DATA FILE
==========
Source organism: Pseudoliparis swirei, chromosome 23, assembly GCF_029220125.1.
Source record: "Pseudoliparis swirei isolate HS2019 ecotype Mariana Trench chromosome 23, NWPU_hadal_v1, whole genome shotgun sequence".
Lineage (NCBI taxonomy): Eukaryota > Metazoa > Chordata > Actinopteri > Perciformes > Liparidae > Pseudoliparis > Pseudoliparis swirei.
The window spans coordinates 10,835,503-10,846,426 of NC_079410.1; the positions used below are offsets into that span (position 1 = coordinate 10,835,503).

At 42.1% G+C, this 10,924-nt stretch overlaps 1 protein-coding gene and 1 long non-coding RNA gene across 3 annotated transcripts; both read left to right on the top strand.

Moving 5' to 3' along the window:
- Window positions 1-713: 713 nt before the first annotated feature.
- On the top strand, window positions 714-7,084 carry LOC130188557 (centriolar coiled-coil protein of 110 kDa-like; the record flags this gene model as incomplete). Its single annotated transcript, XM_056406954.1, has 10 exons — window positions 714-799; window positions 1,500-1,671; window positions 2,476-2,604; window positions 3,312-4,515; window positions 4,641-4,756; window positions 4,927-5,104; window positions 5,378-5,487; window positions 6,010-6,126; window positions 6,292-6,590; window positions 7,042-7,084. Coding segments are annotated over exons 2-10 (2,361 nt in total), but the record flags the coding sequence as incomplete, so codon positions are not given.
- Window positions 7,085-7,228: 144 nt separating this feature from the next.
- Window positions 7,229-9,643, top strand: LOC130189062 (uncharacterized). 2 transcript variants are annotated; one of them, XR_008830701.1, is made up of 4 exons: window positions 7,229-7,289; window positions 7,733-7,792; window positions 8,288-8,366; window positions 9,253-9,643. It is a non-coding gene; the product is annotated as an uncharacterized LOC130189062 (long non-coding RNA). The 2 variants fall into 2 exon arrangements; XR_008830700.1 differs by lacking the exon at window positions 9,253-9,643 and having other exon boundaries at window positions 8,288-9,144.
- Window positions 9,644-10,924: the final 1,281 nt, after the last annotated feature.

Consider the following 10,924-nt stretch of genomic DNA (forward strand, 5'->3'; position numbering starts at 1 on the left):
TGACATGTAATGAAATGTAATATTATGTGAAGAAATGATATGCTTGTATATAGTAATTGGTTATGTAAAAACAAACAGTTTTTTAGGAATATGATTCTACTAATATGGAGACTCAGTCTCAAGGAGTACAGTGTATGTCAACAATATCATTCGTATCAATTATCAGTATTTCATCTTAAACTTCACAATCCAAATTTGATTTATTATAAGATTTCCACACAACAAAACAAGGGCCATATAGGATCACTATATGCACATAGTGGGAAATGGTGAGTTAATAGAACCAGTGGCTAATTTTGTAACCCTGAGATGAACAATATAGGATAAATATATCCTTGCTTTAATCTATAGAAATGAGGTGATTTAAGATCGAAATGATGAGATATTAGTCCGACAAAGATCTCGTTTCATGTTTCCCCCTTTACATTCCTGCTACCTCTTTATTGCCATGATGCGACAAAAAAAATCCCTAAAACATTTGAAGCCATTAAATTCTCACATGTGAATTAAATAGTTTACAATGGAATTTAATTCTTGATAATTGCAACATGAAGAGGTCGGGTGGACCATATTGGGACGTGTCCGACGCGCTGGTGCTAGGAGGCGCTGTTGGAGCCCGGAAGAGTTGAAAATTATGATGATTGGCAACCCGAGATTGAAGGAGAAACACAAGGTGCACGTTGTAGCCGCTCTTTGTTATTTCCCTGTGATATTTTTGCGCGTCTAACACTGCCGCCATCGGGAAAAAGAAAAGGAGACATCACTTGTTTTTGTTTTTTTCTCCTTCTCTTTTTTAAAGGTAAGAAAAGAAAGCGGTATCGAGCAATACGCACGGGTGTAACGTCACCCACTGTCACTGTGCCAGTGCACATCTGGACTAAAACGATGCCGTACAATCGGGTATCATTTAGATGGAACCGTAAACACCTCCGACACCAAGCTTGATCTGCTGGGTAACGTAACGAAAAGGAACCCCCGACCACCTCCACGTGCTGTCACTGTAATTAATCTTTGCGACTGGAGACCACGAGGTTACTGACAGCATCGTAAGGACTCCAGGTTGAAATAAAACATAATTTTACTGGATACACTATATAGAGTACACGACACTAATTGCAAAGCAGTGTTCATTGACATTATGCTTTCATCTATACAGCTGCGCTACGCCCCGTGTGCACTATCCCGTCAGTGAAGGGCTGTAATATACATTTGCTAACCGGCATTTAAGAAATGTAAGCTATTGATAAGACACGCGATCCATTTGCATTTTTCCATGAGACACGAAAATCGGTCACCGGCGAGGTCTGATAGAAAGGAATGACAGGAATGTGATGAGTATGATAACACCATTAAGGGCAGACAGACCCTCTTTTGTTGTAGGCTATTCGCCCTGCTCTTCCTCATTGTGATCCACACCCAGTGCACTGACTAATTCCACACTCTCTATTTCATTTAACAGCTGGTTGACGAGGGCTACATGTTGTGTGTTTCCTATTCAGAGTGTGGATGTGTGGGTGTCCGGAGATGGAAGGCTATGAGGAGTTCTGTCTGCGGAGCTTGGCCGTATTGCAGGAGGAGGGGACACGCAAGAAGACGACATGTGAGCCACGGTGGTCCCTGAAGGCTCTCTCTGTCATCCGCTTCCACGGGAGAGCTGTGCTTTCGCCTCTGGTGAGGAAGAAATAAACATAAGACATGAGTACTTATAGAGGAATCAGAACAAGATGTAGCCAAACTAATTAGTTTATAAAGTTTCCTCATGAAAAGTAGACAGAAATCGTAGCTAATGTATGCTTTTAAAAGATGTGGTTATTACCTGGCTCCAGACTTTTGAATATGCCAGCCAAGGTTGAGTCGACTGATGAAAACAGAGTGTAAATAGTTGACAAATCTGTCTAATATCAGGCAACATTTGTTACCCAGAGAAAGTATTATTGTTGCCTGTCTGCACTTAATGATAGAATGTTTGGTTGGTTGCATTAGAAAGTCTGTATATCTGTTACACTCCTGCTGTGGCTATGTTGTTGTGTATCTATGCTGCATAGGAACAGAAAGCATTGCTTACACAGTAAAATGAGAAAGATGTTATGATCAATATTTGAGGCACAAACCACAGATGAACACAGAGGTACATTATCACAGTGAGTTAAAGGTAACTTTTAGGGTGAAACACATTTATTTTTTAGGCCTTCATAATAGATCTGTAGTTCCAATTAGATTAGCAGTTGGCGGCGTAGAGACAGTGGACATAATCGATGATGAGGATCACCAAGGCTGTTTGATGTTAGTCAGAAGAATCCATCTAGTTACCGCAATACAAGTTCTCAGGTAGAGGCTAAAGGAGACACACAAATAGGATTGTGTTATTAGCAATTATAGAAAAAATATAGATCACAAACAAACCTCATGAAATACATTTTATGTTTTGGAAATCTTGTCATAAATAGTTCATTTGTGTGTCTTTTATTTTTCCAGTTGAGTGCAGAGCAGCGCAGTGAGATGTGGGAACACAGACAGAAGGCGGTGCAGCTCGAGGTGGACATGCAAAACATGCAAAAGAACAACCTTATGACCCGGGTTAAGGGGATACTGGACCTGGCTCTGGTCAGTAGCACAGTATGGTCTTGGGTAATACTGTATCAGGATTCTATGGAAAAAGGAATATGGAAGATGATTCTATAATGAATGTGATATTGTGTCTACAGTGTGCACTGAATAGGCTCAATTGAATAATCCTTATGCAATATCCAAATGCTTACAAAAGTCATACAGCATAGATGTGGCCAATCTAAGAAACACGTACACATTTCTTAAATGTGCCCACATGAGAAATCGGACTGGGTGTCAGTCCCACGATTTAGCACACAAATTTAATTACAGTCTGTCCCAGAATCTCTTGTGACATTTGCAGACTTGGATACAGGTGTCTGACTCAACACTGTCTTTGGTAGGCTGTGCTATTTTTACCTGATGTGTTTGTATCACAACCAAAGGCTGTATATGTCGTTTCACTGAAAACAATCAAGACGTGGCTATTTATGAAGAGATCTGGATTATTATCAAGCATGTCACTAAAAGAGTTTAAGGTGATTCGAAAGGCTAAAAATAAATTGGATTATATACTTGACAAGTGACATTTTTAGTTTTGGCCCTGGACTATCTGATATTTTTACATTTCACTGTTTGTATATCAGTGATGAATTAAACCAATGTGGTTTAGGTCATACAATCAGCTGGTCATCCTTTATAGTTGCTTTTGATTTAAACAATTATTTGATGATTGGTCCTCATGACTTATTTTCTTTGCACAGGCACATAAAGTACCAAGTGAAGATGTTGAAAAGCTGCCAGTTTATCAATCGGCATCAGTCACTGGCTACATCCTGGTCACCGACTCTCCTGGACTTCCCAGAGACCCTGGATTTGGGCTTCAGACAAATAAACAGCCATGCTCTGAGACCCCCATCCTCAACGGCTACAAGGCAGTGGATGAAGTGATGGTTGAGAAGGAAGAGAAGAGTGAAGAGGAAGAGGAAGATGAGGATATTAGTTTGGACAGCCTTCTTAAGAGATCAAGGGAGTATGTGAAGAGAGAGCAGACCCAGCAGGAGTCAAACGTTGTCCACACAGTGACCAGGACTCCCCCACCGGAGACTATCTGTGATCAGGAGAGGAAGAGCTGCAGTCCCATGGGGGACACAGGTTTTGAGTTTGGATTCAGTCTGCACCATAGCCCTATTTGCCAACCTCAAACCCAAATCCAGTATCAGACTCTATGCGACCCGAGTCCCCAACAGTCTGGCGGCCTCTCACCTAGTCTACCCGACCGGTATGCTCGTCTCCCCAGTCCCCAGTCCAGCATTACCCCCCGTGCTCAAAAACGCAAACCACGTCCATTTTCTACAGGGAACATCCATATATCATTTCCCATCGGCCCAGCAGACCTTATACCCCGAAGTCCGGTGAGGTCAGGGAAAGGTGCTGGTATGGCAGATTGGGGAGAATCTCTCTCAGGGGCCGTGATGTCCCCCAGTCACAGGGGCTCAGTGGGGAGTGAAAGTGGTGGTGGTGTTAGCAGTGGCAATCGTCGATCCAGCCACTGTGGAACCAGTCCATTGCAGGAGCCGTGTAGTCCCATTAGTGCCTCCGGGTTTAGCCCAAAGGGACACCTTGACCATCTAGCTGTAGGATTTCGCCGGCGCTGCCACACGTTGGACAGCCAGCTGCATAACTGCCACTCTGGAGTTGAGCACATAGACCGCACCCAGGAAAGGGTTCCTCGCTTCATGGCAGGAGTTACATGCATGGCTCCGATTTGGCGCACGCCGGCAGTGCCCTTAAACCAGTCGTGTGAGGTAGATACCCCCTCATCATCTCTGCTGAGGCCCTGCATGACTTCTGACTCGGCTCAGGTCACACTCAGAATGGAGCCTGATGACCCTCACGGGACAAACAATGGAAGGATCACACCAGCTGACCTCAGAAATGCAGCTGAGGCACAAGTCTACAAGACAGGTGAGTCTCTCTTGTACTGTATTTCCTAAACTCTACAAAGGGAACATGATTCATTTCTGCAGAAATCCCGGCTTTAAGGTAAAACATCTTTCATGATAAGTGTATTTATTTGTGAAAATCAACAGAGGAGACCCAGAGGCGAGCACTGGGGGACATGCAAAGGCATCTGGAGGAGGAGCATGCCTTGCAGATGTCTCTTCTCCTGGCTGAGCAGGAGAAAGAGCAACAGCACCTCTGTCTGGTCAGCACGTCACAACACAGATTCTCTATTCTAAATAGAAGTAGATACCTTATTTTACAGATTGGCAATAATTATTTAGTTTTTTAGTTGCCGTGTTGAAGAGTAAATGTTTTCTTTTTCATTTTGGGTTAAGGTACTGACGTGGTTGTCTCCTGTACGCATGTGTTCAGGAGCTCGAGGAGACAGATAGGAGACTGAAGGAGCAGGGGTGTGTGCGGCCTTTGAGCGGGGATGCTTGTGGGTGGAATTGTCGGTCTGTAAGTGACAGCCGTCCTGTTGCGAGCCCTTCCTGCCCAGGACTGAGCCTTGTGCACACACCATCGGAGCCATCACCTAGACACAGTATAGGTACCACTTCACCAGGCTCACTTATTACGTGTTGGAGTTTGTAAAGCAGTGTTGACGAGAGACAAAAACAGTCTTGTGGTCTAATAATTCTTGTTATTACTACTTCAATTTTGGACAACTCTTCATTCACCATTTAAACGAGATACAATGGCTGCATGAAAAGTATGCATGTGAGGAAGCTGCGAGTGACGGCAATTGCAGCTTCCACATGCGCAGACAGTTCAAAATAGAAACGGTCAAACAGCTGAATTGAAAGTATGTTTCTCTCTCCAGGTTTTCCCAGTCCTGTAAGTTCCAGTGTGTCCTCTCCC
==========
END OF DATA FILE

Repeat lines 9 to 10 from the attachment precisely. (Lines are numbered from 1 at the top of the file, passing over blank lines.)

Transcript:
- Window positions 7,085-7,228: 144 nt separating this feature from the next.
- Window positions 7,229-9,643, top strand: LOC130189062 (uncharacterized). 2 transcript variants are annotated; one of them, XR_008830701.1, is made up of 4 exons: window positions 7,229-7,289; window positions 7,733-7,792; window positions 8,288-8,366; window positions 9,253-9,643. It is a non-coding gene; the product is annotated as an uncharacterized LOC130189062 (long non-coding RNA). The 2 variants fall into 2 exon arrangements; XR_008830700.1 differs by lacking the exon at window positions 9,253-9,643 and having other exon boundaries at window positions 8,288-9,144.